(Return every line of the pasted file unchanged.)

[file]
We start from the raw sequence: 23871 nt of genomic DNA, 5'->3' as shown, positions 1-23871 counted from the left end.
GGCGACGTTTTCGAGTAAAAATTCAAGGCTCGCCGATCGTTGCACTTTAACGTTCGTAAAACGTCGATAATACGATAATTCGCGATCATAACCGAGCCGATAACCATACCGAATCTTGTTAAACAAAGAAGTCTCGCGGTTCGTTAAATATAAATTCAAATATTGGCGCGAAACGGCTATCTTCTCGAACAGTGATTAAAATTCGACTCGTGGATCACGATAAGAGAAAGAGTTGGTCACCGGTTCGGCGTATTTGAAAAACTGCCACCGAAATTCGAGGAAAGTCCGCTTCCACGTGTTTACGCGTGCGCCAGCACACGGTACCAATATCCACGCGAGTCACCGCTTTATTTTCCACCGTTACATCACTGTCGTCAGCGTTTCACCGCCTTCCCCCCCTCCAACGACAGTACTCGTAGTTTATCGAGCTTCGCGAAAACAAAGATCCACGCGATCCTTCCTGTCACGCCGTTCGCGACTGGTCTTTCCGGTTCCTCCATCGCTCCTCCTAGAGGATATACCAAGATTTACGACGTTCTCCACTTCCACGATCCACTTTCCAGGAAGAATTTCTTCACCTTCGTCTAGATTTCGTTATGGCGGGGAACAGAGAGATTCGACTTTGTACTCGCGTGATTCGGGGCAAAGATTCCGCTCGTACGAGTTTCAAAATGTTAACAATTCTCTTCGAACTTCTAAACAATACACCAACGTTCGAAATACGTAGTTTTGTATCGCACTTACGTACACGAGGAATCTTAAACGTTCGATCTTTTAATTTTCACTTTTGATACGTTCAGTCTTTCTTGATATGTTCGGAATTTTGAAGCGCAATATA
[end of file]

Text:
We start from the raw sequence: 23871 nt of genomic DNA, 5'->3' as shown, positions 1-23871 counted from the left end.
GGCGACGTTTTCGAGTAAAAATTCAAGGCTCGCCGATCGTTGCACTTTAACGTTCGTAAAACGTCGATAATACGATAATTCGCGATCATAACCGAGCCGATAACCATACCGAATCTTGTTAAACAAAGAAGTCTCGCGGTTCGTTAAATATAAATTCAAATATTGGCGCGAAACGGCTATCTTCTCGAACAGTGATTAAAATTCGACTCGTGGATCACGATAAGAGAAAGAGTTGGTCACCGGTTCGGCGTATTTGAAAAACTGCCACCGAAATTCGAGGAAAGTCCGCTTCCACGTGTTTACGCGTGCGCCAGCACACGGTACCAATATCCACGCGAGTCACCGCTTTATTTTCCACCGTTACATCACTGTCGTCAGCGTTTCACCGCCTTCCCCCCCTCCAACGACAGTACTCGTAGTTTATCGAGCTTCGCGAAAACAAAGATCCACGCGATCCTTCCTGTCACGCCGTTCGCGACTGGTCTTTCCGGTTCCTCCATCGCTCCTCCTAGAGGATATACCAAGATTTACGACGTTCTCCACTTCCACGATCCACTTTCCAGGAAGAATTTCTTCACCTTCGTCTAGATTTCGTTATGGCGGGGAACAGAGAGATTCGACTTTGTACTCGCGTGATTCGGGGCAAAGATTCCGCTCGTACGAGTTTCAAAATGTTAACAATTCTCTTCGAACTTCTAAACAATACACCAACGTTCGAAATACGTAGTTTTGTATCGCACTTACGTACACGAGGAATCTTAAACGTTCGATCTTTTAATTTTCACTTTTGATACGTTCAGTCTTTCTTGATATGTTCGGAATTTTGAAGCGCAATATA